Sea History 125 - Winter 2008-2009

Page 41


ast issue we talked about the sea snakes in Sam uel Taylor Coleridge's famous poem, "The Rime of the Ancient Mariner," written over two hundred years ago. In the poem an old sailor leans over the rail of his ship to watch snakes slithering o n the surface, stirring up clouds of tiny bluegreen Aas hes:

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the animals themselves are glowing. If yo u 61•i\"l-\El!-IN'7~=e> go for a swim at night in certain parts of the world, such as in the bays of Of:C:>1>11'16L.LE 5 - £ - J : . . . fO\?. !VIA\<\N(;, · · '· . V1eques, Puerto Rico, you can see uc,1-1\ ,· 6' - ; ,,1 blue-green sparkling around yo ur ~{f ',;.,/ { .~ · V\> TO skin. · f"' C:·-,(:-S:. ~ . · · ·0 ' . 2. "'"' Mariners seem to have always . '., I been amazed by bioluminescence. GA'Y fiL LE:p Off the coast of California, Captain lNSIDI'.: f'Oi"'·. some "gIo b u- fl..O\Al10N oo k descn"bed pIacmg lar" creatures from the ocean into a ,, SE"A s .PA~'f::L. E:= II glass. He writes: "When they began to A l)t1'10f'-A0E:U..AT6 swim abo ut. . . they emitted the brightest (NoC11t..vcA $<:\1'1\tt..1.-ANS) colours of the most precious gems." In 1926 the scientist and explorer Wilgenerate a glow. So me creatures, such as comb jellies, have internal chemicals that liam Beebe compared the sparkling of the ocean to the evening sky: light up. O ne kind of squid can even squirt a biolurninescent ink-like cloud. Scientists ~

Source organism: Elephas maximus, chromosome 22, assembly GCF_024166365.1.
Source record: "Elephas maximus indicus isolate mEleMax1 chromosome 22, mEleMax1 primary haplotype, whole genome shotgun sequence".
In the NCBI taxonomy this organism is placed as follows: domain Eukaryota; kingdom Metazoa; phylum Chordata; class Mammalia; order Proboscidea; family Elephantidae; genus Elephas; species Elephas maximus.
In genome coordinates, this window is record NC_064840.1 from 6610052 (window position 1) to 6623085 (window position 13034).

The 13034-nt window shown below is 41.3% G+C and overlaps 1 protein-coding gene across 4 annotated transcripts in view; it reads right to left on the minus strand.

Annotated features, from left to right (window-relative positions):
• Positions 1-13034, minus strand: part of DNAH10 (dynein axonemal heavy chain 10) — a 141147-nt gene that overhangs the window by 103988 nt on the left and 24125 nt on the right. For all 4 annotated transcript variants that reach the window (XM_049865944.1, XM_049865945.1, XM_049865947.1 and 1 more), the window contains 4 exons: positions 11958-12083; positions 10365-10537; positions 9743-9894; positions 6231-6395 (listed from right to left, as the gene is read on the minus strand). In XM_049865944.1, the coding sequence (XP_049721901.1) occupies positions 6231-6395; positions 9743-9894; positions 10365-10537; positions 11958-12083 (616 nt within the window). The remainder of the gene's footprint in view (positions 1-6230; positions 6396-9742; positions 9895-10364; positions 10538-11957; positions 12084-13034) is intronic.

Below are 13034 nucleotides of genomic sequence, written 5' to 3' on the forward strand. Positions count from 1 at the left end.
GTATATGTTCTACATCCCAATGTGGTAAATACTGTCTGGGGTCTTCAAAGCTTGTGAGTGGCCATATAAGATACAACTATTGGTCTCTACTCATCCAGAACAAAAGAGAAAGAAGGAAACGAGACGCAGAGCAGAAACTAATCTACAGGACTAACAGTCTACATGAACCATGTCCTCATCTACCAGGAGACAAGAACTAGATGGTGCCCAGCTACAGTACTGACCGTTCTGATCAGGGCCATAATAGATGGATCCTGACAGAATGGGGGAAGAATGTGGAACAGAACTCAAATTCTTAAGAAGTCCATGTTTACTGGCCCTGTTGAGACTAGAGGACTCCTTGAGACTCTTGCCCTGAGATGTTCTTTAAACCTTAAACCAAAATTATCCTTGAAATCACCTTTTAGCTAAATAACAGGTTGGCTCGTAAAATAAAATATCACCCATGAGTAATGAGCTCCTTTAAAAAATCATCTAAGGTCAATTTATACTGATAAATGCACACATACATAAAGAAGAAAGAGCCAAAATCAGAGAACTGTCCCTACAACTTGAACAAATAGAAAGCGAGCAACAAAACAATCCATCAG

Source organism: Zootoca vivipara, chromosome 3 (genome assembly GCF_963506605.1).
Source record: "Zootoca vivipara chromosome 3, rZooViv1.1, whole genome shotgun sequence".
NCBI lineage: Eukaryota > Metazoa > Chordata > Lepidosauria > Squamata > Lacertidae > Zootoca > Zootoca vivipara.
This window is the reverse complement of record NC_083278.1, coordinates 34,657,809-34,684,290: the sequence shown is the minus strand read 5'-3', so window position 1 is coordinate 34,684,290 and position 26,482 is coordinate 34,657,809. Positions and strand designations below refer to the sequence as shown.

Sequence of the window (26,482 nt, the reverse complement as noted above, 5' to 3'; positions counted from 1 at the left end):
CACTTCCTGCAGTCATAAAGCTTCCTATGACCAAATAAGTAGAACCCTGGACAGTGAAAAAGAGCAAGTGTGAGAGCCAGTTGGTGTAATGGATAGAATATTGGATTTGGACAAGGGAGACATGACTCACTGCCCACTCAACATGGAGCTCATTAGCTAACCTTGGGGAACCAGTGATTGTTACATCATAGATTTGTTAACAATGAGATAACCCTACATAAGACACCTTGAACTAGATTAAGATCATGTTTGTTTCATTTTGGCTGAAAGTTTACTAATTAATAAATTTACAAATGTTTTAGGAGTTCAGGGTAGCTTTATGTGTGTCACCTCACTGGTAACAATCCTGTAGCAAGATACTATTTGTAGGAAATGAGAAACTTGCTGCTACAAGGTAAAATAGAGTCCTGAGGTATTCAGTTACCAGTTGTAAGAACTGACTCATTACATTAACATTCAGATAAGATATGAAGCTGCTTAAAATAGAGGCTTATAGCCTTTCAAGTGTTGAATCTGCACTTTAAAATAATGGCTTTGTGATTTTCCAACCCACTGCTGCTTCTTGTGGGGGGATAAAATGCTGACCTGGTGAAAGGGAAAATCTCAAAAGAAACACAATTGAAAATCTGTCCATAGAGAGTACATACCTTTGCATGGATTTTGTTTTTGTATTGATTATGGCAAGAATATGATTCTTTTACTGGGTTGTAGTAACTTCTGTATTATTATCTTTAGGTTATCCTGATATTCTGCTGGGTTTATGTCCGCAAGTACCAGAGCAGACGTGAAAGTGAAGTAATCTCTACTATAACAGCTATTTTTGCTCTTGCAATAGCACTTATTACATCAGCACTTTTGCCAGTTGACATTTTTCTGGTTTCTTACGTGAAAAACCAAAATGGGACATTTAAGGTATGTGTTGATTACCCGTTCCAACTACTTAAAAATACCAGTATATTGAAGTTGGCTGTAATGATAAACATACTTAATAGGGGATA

Beyond the shadow of the ship, I watched the water-snakes: They moved in tracks ofshining white, And when they reared, the elfish light Fell offin hoary flakes. Within the shadow of the ship I watched their rich attire: Blue, glossy green, and velvet black, They coiled and swam; and every track Was a flash ofgolden fire. In this poem "hoary" means white, like frost. You can actually see these "hoary Bakes" all over the wo rld-just by shaking up seawater. It is called bioluminescence, but used to be known more often as phosphorescence or phosphorous. Mariners see bioluminescence off the bow of their boat or in their wake, but they can also see it when they pull up a fishing net or a bucket. Sometimes at night sailors see dolphins or large fish (or sea snakes) swimming by their ship, stirring up so much bioluminescence, so much "elfish light" and "golden fire," that it looks as if

"The ship ploughs a deep furrow through miles of star dust-phosphorescence which will fill the last imaginative human being as full of wonder and awe as it did the first who ever ventured out to sea." The light that sailors like the Ancient Mariner see at the surface is often caused by tiny single-celled creatures, called dinoflagellates. DinoAage!lates Aoat near the surface of seas all over the Earth, mostly at the whim of wi nds and tides. One of the most common bioluminescenr dinoAagel- c::,. <:::... !ares, Sea Sparkle, looks like a transparent grape. Ir's about the size of a pencil tip. All sorts of o ther animals make ligh t, too. Hundreds of species of fish, collectively known as lanrern fis hes, have special cells, called photophores, that

don't know exactly why animals make ligh t. Some animals might use it to attract mates, or help them hide from predators by confusing how they appear underwater. Angler fish use light to lure their prey, while other animals use photophores as a way to search in the dark. In the next issue of Sea History, we'll talk about an animal that can't make light, but find s its way underwater with ~ anten nae, a crusher claw, / ,,(? and a pincer claw. ~

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